This collection illustrates the movement of settlers into Western regions of the United States and the depiction and interpretation of this movement by visual artists. By 1850, although many U.S. Americans understood the shape of the nation to be fixed, indigenous people continued to contest these claims. At the same time, technological developments made photography widely available to European Americans. This historical conjuncture meant that the settlers and the U.S. government's expropriation of native land was aided by the circulation of the first photographic images of the West.
This collections invites a critical look at the representation and effect of Manifest Destiny, and ideology that explained European American violence and colonialism as the pre-determined unfolding of what was mean to be . This body of work raises important and challenging questions about racial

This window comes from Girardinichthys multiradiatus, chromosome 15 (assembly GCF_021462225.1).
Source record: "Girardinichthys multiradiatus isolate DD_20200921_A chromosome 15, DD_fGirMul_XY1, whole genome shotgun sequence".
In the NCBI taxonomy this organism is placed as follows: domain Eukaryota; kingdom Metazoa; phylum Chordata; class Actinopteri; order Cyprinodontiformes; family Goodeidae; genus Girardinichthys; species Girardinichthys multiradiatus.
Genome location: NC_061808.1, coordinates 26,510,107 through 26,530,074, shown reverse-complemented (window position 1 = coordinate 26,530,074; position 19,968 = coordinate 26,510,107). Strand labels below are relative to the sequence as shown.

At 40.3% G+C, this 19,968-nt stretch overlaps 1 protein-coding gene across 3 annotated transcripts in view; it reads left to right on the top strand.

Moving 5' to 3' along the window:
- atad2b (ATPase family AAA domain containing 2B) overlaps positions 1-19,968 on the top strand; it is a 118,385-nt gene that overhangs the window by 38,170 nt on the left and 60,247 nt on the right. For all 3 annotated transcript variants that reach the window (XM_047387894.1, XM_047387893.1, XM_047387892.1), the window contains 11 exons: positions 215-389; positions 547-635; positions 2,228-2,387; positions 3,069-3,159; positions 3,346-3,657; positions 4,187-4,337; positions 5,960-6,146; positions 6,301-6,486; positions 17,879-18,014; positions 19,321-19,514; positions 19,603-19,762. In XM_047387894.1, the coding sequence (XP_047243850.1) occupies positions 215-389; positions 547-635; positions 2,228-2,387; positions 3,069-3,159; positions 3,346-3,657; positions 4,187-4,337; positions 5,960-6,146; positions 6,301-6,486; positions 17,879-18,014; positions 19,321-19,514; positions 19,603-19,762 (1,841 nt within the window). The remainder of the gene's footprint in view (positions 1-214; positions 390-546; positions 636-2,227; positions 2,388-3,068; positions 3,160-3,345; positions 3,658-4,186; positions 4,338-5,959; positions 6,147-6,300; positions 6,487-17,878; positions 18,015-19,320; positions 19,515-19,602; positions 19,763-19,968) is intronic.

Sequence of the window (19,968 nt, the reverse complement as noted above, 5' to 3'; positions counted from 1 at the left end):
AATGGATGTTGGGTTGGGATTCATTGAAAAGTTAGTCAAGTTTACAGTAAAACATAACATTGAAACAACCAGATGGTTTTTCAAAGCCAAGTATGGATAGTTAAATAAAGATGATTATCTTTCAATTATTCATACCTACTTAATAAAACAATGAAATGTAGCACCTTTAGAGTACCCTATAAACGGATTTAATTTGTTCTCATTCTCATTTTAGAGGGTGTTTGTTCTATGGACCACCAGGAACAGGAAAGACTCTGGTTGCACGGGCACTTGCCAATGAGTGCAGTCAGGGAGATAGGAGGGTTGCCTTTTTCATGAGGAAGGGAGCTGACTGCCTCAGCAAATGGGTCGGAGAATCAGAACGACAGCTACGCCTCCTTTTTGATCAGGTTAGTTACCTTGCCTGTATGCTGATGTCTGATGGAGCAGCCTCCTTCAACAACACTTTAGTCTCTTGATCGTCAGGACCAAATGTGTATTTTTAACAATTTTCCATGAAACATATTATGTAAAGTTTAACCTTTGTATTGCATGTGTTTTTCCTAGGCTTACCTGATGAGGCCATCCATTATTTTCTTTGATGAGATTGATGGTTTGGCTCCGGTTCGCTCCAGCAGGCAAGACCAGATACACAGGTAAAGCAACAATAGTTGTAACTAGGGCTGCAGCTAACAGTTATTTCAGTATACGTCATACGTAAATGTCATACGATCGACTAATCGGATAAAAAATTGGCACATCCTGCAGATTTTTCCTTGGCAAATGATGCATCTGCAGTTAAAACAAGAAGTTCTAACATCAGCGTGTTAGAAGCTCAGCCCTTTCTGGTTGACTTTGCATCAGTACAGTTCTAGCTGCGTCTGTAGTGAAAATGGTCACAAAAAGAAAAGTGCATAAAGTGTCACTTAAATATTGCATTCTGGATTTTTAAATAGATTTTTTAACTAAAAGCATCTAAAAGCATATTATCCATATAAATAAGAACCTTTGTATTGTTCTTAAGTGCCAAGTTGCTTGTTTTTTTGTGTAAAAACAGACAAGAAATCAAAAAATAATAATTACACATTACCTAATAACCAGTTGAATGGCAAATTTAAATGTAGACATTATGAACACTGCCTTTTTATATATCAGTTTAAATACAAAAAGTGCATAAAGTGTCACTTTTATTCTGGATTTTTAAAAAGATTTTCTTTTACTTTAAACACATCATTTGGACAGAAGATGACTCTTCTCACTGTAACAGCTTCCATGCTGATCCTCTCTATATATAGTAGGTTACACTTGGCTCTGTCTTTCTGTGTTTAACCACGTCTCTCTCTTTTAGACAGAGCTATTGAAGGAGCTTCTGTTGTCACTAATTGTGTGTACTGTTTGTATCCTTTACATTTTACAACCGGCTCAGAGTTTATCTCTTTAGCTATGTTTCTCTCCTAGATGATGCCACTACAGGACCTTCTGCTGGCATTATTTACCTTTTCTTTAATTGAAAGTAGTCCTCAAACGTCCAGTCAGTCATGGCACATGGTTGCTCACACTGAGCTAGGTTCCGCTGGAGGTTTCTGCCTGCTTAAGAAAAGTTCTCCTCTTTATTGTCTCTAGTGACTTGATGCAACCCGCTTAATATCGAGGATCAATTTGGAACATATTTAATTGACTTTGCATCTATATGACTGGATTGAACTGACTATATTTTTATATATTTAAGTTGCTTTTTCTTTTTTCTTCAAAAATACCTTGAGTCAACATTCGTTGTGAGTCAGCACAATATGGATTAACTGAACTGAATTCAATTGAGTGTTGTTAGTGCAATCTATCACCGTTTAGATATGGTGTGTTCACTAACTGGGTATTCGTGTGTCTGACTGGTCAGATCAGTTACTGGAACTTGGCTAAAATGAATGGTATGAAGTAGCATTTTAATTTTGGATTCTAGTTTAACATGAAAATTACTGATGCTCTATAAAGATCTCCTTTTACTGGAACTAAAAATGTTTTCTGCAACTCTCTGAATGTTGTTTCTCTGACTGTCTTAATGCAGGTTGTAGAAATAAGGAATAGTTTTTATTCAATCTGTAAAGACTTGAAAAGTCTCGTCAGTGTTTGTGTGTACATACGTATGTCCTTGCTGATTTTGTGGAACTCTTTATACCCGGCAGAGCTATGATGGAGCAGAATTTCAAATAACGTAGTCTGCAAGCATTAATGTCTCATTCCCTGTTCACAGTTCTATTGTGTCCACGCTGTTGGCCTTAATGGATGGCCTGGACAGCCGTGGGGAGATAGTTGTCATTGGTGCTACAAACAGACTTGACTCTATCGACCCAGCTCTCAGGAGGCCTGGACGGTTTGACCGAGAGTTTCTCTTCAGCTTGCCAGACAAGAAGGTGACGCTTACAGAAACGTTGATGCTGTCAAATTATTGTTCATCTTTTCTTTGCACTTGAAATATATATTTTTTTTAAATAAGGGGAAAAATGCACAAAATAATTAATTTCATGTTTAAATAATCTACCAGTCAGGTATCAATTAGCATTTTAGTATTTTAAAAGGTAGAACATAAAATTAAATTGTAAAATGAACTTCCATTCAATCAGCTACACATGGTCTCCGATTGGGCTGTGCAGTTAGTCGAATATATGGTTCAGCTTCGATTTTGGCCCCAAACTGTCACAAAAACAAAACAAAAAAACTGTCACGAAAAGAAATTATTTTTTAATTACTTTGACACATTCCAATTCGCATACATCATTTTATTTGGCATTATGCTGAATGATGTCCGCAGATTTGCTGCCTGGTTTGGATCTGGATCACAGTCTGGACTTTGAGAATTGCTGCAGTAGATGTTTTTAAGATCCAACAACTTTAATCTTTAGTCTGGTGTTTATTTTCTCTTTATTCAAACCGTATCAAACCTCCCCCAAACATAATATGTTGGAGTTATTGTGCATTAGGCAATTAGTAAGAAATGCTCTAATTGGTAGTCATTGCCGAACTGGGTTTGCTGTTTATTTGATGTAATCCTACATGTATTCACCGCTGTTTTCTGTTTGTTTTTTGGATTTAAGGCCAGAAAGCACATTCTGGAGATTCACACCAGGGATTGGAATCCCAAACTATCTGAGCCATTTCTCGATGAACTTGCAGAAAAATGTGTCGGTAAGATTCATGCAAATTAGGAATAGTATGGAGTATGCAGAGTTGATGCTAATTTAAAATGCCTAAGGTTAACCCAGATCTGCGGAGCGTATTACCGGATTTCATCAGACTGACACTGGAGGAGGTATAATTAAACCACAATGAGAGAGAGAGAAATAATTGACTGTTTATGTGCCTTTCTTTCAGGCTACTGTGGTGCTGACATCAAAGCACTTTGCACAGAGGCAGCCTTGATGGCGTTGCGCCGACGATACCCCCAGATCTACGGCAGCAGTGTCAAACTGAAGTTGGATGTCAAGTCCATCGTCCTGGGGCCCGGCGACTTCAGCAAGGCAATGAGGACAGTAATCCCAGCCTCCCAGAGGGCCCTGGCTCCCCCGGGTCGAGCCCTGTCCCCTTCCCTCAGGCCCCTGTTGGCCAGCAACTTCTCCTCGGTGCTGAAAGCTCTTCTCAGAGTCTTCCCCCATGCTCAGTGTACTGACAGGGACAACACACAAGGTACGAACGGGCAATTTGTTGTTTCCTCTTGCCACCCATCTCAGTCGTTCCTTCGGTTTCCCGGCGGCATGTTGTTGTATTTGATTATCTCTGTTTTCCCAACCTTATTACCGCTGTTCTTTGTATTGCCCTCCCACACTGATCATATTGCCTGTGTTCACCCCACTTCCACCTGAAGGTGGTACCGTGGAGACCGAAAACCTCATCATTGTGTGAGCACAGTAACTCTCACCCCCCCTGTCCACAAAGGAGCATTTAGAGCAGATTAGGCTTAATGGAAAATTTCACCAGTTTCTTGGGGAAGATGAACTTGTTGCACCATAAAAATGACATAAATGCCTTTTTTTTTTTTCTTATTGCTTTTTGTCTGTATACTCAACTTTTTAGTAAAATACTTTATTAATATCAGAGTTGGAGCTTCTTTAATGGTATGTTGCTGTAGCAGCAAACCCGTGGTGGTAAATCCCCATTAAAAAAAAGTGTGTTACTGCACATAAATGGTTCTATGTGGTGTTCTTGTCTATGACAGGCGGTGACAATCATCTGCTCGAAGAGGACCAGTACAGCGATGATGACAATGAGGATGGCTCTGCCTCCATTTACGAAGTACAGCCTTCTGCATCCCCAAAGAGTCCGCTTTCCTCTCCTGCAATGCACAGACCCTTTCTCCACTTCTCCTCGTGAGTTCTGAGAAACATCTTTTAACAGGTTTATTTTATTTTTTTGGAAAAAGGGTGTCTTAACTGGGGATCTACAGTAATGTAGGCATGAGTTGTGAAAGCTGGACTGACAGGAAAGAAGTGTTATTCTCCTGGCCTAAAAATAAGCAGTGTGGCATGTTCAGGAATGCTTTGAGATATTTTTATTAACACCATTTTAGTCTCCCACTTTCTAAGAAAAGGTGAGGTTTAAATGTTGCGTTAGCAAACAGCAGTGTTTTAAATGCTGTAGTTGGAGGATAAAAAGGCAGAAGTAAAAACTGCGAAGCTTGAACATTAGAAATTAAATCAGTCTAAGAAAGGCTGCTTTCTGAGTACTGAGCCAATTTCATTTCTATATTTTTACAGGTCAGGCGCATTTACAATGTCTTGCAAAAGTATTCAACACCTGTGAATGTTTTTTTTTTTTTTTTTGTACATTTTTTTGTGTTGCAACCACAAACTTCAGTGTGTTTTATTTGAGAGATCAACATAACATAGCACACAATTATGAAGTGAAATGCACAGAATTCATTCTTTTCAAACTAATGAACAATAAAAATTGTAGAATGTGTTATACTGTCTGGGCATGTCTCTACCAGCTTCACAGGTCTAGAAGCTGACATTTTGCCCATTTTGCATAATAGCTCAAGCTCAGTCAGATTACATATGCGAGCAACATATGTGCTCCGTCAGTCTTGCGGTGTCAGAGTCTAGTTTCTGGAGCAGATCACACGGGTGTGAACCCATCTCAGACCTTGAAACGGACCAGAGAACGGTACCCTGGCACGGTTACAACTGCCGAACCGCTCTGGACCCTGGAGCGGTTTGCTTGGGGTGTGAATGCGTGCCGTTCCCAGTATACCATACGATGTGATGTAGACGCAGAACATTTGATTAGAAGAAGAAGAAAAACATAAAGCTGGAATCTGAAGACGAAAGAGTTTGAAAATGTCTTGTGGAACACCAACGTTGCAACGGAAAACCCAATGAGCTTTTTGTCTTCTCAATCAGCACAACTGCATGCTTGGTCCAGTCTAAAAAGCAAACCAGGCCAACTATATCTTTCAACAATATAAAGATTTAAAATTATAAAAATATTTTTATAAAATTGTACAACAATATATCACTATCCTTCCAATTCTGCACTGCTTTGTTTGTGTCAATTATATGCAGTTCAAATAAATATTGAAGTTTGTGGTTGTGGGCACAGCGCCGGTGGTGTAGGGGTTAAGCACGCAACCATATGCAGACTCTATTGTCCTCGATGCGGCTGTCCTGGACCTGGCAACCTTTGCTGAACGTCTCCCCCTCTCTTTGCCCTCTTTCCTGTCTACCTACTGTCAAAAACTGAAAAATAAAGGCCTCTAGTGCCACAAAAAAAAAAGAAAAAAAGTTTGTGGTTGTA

stereotyping, the seizure of land from native populations, and the preservation and
destruction of natural resources. What this portfolio can also show is the shifting and changing images
of the American West over time, for example: from the focus on “cowboys and
Indians” of Huffman and Kenyon to the sublime natural expanses of Ansel Adams.
This learning collection features selected objects, images, prints, paintings, and photographs from the University of Michigan Museum of Art’s collection designed to support educators in the history and social studies classroom. The “American History Abridged” provides highlighted objects and images from United States history, while the other collections feature specialized objects based on specific historical periods. When possible, the distinct historical learning collections include artwork created only during that era rather than works created later the depict earlier events. Some collections also contain contemporary works of art from artists like Kara Walker or Glenn Ligon that incorporate historical themes, subjects, and methodology in their work.
Pueblo Red Mesa Black-on-White Bird Effigy Vessel mineral paint on earthenware 3 11/16 in x 2 1/2 in x 3 11/16 in (9.37 cm x 6.35 cm x 9.37 cm) Gift of Estelle Titiev, from the collection of Mischa Titiev